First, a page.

In the United Kingdom, the Royal Observer Corps was a civil defence unit disbanded in 1995.
In the US, there are non-military, administrative, training and certification Corps for commissioned officers of the government's uniformed services, such as the United States Public Health Service Commissioned Corps and the National Oceanic and Atmospheric Administration Commissioned Corps.
Many volunteer municipal or university ambulance, rescue, and first aid squads are known as VACs (volunteer ambulance corps). Prominent examples are the Order of Malta (the largest in Ireland), Hatzolah (largest VAC network worldwide), Hackensack VAC. The usage of the term Ambulance Corps dates to Civil War Major General George B. McClellan's General Order No 147 to create an "ambulance corps" within the Union Army. GO 147 used "Corps" in one of its standard military senses. However, subsequent formations of non-military ambulance squads continued to use the term, even where they adhere less to paramilitary organizational structure.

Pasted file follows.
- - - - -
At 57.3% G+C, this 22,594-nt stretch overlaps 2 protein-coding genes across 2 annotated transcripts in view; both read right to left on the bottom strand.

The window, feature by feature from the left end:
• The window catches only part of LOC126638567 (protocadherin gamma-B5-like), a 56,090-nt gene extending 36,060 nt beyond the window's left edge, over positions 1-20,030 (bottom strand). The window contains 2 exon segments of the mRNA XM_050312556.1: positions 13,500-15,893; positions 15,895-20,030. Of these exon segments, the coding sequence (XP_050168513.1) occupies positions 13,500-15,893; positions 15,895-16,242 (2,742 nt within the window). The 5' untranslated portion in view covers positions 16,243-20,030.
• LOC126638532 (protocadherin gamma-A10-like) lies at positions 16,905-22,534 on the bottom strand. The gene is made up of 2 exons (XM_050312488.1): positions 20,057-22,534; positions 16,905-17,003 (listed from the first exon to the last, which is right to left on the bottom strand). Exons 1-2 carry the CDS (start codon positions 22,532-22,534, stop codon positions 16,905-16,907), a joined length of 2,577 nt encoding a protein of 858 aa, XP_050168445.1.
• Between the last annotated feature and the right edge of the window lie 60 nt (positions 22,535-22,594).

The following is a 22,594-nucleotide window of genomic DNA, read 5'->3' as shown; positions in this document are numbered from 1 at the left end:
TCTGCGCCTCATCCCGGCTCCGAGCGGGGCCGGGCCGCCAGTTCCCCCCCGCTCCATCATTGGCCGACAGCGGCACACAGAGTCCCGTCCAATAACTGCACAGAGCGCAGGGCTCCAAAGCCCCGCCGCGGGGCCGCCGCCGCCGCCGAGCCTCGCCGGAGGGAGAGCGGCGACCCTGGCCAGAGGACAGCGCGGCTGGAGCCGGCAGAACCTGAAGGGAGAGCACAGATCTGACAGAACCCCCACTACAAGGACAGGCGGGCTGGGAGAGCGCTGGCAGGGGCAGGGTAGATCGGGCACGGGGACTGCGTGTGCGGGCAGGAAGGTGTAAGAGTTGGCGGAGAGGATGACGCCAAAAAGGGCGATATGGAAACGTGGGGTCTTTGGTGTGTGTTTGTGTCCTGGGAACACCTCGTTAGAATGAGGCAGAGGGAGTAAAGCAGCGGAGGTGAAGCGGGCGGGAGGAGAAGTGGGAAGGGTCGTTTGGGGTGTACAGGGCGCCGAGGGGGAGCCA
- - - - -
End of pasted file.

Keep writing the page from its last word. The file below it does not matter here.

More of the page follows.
The Peace Corps was organized by the United States as an "army" of volunteers.
The Salvation Army calls its local units/church corps (e.g. The St. Petersburg Citadel Corps), echoing the pseudomilitary name and structure of the organization.
Some Non-governmental organizations (NGOs) are known as corps. Examples include Global Service Corps and Mercy Corps.
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